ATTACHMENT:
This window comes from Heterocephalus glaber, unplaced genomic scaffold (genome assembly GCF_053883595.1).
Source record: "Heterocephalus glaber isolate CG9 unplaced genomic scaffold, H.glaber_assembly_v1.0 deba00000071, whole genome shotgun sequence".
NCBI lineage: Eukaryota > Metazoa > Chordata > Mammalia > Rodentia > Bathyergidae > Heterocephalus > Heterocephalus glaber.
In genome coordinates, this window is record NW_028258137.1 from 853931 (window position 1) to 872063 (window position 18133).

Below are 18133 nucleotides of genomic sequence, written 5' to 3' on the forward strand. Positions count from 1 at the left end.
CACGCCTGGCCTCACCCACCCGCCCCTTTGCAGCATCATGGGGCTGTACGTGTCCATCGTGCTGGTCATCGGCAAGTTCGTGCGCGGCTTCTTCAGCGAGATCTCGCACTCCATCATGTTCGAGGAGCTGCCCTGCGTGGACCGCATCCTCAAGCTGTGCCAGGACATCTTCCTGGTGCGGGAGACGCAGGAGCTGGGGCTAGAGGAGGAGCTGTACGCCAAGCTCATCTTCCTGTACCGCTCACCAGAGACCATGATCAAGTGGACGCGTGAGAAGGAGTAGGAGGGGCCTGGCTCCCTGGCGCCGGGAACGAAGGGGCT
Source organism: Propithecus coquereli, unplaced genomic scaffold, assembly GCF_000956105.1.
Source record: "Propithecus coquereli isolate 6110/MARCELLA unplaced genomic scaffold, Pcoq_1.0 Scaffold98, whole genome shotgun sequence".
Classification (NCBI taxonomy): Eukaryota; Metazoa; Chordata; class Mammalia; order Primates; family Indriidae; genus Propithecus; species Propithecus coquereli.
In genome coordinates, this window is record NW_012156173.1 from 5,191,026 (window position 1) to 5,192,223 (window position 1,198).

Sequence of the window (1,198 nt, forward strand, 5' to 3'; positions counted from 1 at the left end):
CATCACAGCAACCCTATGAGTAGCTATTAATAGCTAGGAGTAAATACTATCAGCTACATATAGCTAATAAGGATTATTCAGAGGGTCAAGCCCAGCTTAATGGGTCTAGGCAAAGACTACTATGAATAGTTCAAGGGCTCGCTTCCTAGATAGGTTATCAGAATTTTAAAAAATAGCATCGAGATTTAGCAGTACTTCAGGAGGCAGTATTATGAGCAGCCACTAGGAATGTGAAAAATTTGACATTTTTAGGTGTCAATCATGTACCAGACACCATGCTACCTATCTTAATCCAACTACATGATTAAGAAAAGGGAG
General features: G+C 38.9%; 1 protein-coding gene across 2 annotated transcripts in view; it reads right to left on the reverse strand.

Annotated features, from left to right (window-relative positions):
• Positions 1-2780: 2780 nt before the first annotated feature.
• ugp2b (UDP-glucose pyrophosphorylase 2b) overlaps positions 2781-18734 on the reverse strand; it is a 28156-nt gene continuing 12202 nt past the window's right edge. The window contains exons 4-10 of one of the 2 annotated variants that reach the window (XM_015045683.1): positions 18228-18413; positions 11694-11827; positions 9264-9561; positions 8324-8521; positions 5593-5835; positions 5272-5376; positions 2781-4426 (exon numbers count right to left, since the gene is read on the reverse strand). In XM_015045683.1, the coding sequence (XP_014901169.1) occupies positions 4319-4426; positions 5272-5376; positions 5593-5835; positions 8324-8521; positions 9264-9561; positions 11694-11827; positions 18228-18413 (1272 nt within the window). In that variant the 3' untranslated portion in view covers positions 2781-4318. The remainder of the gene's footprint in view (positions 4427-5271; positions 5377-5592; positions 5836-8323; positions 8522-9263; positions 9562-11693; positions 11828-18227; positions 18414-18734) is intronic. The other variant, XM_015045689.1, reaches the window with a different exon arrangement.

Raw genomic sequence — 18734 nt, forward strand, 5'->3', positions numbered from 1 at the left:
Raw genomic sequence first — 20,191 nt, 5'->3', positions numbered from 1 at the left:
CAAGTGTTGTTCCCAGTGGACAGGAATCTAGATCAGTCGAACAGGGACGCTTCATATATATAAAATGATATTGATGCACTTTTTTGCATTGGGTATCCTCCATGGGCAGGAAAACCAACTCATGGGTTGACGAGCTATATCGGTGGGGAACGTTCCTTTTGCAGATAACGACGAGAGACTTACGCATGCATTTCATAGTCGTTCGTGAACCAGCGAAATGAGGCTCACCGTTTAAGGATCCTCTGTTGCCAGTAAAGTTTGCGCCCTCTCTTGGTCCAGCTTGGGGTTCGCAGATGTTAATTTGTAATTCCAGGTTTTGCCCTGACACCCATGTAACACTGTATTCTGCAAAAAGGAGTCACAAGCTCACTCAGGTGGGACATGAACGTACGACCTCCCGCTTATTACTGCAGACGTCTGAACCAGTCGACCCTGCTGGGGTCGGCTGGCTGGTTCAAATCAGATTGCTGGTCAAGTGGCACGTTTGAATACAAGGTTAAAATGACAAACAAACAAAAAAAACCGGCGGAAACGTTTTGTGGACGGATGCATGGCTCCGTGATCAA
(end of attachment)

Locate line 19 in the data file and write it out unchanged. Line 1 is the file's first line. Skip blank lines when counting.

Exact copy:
CAAGTGTTGTTCCCAGTGGACAGGAATCTAGATCAGTCGAACAGGGACGCTTCATATATATAAAATGATATTGATGCACTTTTTTGCATTGGGTATCCTCCATGGGCAGGAAAACCAACTCATGGGTTGACGAGCTATATCGGTGGGGAACGTTCCTTTTGCAGATAACGACGAGAGACTTACGCATGCATTTCATAGTCGTTCGTGAACCAGCGAAATGAGGCTCACCGTTTAAGGATCCTCTGTTGCCAGTAAAGTTTGCGCCCTCTCTTGGTCCAGCTTGGGGTTCGCAGATGTTAATTTGTAATTCCAGGTTTTGCCCTGACACCCATGTAACACTGTATTCTGCAAAAAGGAGTCACAAGCTCACTCAGGTGGGACATGAACGTACGACCTCCCGCTTATTACTGCAGACGTCTGAACCAGTCGACCCTGCTGGGGTCGGCTGGCTGGTTCAAATCAGATTGCTGGTCAAGTGGCACGTTTGAATACAAGGTTAAAATGACAAACAAACAAAAAAAACCGGCGGAAACGTTTTGTGGACGGATGCATGGCTCCGTGATCAA